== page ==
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Composite slab

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  • 1. BEHAVIOUR OF COMPOSITE SLABS WITH PROFILED STEEL DECKING PRESENTED BY SHEIK FARHAN(271298) SANDIPAN SINHA(271316) MANIVEL S(271324) KARTHIKEYAN V(271342)
  • 2. INTRODUCTION • The composite slabs have now become a common form of construction of floor decks in major buildings. • In composite slabs, the profile sheet is used as permanent formwork and as tensile reinforcement. • In this composite slab, there is 30% saving in concrete material, resulting in reduced structural weight. • It favours fast and easy construction and also it proves to be economical
  • 3. Profiled Deck steel • Thin-walled cold-formed profiled steel decks • Quality steel sheets conforming to ASTM A653 (2008) and IS 1079 (1994) • A galvanized surface coating with an average thickness of 0.0254 mm is finished on each face of the steel deck • Yield strength of sheet = 250 N/sq.mm As per EN 1993-1-1, 3.2.6. • Shape= Trapezoidal type sheeting • Embossments= Oval and concave
  • 4. Size of sheeting = 1.8mx0.830m Thickeness = 1.1mm (a min. of 0.7 mm ie recommended)
  • 5. Thickness of slab • Based on the satisfactory performance of floors that had previously been constructed in a wide range of countries, EN 1994-1-1 specifies the following minimum slab thicknesses that should be used in design: • Where the slab acts compositely with a beam, or is used as a diaphragm: o the overall depth of the slab h ≥ 90 mm; and o the thickness of concrete above the top of the ribs of the sheeting hc ≥ 50 mm.
  • 6. Where the slab does not act compositely with a beam, or has no other stabilising function: o the overall depth of the slab h ≥ 80 mm; and o the thickness of concrete above the top of the ribs of the sheeting hc ≥ 40 mm.
  • 7. • Here the depth of deck alone is 52mm and so 40mm to 50mm is the minimum thickness of concrete above deck sheet. • Hence over all slab thickness will be 110mm. • This is much less than conventional rcc slab • As per Euro code 4 (part 2) a slab thickness of 110mm will have a fire resistance of 90 minutes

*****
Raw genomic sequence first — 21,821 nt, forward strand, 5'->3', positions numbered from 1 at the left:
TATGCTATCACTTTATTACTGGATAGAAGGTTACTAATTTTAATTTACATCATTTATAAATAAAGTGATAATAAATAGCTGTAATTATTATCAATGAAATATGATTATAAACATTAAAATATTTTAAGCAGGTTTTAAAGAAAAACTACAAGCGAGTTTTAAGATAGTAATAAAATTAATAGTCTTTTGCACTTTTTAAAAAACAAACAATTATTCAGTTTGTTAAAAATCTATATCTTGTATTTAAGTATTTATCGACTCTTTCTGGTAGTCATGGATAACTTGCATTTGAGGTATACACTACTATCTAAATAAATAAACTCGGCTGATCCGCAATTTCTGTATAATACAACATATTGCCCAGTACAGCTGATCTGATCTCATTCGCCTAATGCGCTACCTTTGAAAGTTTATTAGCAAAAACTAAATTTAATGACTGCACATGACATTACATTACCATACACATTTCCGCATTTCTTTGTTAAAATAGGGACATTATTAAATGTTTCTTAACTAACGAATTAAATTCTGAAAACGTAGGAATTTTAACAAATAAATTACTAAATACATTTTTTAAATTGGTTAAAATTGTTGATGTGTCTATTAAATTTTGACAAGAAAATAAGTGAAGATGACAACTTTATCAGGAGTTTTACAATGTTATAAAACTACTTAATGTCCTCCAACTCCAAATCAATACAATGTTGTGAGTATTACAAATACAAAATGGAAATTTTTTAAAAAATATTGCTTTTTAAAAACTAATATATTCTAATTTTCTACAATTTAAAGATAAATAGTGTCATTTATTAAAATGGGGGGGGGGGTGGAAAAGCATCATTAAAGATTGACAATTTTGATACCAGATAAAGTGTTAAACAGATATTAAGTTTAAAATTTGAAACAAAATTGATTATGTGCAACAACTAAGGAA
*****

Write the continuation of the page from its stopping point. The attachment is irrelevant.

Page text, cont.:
• 8. LIVETIME EXAMPLE Site: Coimbatore Type: Two way steel bridge Span: 20m
  • 9. TEST CRITERIA • Three slabs with different reinforcement conditions are to be tested for negative bending. • Negative bending is very essential in deck slab design as it is laid as continuous slab at site. • Usually positive bending tests will be carried out and they give least importance to negative bending.
  • 10. • Here in deck slab, the deck sheet is at the bottom and hence during negative bending, it will be subjected to compression and top flange to tension. • 1st slab - Plain concrete with no reinforcement • 2nd slab - Concrete with bar reinforcement • 3rd slab - Concrete with steel macro fibre reinforcement
  • 11. Properties of Fibre S.no Fibre Properties Steel Fibre 1. Length (mm) 30 2. Shape Wavy 3. Size/Diameter (mm) 0.5 4. Aspect Ratio 60 5. Density (Kg/cubic m) 7850 6. Youngs Modulus 210 GPa 7. Tensile strength 532 MPa
  • 12. • As per Euro code 4 (Part 2) the dosage of steel macro fibres is 20kg/m3 to 30 kg/m3 for increasing the flexural strength and crack control • Here, we have chosen 20kg/m3 • Also beyond 30kg/m3, increase in fibre content does not have any effect in the strength of composite slabs
  • 13. TEST SETUP
  • 14. END SLIP
  • 15. TEST RESULT TYPE OF SLAB ULTIMATE LOAD PCC 1.183 RCC 3.55 FIBRE REINFORCED 4.1
  • 16. LOAD DEFLECTION GRAPH FOR PCC
  • 17. LOAD DEFLECTION GRAPH FOR RCC
  • 18. LOAD DEFLECTION GRAPH FOR FIBRE REINFORCED CONCRETE
  • 19. CONCLUSION • The use of fibres in the composite slab increased its load carrying capacity to nearly 2.5 times of the capacity of plain concrete composite slab. • Also the fibres played an important role in crack control.
  • 20. Code books & Refernces 1. For steel sheet properties - ASTM & IS codes 2. For Composite slab design and experiment inference - Euro code 4 (Part 1) 3. ASCE portal LITERATURE: 1. Composite Slab behaviour and strength analysis, Part I: Calculation procedure, Byton j. Daniels and Michel Crisinel. 2. The use of profiled steel sheeting in Floor Construction, H.D. Wright, H.R. Evans and P.W.Harding, University College, South Wales, UK
  • 21. THANK YOU